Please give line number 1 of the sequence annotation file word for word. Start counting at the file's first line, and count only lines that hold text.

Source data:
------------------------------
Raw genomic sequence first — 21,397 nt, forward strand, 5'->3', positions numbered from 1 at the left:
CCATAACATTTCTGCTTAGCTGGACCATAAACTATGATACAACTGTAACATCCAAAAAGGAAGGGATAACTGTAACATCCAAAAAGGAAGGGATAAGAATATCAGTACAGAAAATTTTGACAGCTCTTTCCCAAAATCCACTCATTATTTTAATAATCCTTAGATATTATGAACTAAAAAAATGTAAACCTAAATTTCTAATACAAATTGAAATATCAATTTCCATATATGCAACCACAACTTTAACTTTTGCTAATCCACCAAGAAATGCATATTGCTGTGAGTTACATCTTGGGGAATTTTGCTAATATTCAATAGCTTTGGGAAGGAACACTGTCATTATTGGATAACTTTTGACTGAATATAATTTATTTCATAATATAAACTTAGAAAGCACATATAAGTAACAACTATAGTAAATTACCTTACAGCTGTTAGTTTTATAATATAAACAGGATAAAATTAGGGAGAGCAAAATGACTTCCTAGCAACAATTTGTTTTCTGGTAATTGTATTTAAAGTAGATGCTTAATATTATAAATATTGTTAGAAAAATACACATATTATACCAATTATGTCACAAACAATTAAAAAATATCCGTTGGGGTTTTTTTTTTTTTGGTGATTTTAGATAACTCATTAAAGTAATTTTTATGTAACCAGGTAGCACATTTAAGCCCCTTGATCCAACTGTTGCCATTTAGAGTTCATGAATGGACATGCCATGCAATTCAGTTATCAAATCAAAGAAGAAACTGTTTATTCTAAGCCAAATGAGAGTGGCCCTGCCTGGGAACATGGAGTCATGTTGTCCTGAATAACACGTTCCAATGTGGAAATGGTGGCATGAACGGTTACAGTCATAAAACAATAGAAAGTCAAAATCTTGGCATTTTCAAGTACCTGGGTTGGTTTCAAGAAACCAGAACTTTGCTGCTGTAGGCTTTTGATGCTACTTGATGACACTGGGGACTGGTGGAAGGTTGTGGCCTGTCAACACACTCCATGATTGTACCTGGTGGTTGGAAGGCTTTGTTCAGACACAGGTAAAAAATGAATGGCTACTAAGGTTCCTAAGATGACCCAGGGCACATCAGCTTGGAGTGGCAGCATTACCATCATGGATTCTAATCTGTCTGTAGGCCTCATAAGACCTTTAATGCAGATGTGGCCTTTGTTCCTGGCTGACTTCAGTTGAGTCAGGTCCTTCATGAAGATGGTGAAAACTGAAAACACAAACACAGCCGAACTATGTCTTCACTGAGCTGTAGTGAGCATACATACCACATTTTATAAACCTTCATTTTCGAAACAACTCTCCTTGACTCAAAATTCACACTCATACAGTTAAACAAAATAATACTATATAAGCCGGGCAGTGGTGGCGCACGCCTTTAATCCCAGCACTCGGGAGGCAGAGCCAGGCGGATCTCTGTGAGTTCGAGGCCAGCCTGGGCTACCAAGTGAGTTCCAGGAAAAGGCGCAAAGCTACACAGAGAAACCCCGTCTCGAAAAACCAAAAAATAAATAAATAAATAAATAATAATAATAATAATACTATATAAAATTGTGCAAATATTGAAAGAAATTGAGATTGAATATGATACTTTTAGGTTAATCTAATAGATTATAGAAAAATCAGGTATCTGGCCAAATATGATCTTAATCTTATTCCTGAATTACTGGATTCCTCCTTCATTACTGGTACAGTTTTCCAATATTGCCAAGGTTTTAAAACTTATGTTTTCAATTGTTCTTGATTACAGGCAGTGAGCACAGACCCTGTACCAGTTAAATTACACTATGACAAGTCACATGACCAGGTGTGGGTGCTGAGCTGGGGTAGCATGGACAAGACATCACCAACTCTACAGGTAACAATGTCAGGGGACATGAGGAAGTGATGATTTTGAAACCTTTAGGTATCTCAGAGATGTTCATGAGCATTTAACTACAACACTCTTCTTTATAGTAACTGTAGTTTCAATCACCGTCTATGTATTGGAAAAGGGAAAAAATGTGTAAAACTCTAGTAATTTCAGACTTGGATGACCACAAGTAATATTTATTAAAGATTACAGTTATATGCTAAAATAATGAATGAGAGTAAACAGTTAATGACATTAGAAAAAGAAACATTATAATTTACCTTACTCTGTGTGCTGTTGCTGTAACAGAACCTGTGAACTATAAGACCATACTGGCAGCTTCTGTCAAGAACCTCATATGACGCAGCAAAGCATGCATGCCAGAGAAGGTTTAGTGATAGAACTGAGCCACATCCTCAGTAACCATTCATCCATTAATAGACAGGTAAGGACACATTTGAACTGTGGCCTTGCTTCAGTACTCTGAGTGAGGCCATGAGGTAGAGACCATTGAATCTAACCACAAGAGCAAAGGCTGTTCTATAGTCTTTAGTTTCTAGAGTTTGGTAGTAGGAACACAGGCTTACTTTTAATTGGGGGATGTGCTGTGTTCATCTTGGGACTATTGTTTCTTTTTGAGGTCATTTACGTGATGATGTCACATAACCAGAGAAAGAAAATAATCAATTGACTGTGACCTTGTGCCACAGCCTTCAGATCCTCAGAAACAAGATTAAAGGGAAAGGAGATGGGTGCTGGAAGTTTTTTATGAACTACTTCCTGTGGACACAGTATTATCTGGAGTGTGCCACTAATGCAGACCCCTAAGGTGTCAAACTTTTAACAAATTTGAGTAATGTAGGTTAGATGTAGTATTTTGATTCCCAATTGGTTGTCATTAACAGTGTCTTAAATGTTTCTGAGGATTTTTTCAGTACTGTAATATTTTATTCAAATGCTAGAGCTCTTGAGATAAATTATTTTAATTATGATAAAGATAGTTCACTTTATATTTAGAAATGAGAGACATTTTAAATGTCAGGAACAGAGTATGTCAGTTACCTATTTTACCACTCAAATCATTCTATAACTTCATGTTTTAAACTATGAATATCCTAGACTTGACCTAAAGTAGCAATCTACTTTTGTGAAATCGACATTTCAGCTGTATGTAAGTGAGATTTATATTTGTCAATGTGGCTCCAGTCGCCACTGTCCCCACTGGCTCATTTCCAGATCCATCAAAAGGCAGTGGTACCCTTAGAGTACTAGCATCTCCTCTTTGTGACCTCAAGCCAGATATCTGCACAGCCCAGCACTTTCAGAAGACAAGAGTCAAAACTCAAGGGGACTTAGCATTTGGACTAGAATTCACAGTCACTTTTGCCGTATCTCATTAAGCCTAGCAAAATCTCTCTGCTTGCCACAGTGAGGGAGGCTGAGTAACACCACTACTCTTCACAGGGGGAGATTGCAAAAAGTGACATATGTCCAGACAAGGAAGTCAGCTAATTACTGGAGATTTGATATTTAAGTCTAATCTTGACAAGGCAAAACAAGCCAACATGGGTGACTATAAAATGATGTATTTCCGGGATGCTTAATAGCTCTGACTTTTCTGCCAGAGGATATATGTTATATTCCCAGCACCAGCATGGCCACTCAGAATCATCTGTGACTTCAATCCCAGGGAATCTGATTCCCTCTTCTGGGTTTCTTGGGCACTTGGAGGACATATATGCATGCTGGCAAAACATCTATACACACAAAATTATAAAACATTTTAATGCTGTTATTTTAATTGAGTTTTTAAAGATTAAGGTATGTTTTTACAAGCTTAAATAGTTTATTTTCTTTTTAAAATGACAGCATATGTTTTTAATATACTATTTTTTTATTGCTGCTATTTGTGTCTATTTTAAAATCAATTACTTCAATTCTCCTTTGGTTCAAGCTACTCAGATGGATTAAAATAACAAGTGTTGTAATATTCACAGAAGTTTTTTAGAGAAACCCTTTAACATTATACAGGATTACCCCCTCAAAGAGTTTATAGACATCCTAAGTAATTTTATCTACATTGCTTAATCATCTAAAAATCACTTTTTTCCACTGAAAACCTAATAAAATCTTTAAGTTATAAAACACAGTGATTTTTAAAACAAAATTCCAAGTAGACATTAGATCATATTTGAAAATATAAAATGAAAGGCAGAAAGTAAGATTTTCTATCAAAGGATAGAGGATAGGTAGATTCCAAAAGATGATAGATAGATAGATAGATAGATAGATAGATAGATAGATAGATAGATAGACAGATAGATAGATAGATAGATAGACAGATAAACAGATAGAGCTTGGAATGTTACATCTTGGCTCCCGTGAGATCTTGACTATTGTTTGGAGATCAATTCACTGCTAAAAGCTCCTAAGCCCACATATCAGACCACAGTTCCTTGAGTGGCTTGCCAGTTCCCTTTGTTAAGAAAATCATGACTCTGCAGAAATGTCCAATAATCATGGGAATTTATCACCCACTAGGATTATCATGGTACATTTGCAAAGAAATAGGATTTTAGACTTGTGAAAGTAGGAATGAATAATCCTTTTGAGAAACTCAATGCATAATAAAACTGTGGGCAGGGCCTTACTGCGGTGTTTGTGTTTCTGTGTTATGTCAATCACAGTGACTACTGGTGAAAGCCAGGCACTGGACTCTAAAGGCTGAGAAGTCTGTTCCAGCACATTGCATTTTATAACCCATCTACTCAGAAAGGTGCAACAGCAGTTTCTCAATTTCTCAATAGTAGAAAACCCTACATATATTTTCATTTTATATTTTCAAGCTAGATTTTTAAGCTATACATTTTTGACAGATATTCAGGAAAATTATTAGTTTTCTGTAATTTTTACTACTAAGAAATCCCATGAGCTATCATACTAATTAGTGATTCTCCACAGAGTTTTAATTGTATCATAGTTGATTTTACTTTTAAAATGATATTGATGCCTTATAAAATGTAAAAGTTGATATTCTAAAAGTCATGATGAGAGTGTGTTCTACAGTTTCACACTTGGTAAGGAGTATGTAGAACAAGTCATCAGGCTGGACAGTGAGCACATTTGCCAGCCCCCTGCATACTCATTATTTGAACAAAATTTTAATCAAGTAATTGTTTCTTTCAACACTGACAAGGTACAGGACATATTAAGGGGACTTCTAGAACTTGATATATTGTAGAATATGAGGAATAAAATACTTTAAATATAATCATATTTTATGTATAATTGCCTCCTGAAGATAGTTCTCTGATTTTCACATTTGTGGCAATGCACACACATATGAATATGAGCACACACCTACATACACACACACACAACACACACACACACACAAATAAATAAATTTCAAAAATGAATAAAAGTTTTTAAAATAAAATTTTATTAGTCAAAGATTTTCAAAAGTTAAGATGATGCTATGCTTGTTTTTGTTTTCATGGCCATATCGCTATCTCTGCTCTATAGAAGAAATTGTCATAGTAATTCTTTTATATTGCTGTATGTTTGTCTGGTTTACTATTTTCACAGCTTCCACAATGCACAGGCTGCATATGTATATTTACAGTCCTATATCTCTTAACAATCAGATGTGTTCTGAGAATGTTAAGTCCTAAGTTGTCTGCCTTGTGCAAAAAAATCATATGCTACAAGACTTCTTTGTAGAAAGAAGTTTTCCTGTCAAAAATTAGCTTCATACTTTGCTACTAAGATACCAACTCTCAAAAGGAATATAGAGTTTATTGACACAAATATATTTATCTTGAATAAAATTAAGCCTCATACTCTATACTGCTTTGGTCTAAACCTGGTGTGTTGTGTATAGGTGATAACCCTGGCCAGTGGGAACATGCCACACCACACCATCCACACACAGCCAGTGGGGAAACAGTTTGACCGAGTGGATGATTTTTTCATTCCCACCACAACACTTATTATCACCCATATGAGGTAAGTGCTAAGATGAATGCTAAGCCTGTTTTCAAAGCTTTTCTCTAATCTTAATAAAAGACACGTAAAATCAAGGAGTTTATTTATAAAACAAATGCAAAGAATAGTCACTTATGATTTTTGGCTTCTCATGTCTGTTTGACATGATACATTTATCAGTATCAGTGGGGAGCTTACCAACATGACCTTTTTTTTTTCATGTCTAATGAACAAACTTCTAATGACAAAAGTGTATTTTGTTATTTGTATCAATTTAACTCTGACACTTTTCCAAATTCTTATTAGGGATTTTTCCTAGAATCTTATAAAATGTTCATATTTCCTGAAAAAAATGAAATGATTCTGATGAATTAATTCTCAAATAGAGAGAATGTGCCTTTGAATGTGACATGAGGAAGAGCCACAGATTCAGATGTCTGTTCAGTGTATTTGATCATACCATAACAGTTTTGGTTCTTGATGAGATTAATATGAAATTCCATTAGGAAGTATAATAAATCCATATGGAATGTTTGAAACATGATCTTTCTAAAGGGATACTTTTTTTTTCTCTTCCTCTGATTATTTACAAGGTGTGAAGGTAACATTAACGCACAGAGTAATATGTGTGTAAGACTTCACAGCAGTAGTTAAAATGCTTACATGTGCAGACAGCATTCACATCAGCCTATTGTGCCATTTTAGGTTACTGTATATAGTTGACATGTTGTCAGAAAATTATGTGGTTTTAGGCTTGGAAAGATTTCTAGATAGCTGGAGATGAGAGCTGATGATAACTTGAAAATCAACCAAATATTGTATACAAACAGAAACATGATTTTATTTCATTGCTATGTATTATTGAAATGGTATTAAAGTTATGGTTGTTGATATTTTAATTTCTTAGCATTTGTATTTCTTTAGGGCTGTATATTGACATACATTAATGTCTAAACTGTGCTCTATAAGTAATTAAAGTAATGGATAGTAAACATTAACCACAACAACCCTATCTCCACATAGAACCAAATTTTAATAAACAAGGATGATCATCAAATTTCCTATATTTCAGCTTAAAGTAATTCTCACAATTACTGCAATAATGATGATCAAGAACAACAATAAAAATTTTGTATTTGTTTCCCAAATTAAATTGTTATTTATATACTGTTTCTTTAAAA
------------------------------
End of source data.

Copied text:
Raw genomic sequence first — 21,397 nt, forward strand, 5'->3', positions numbered from 1 at the left: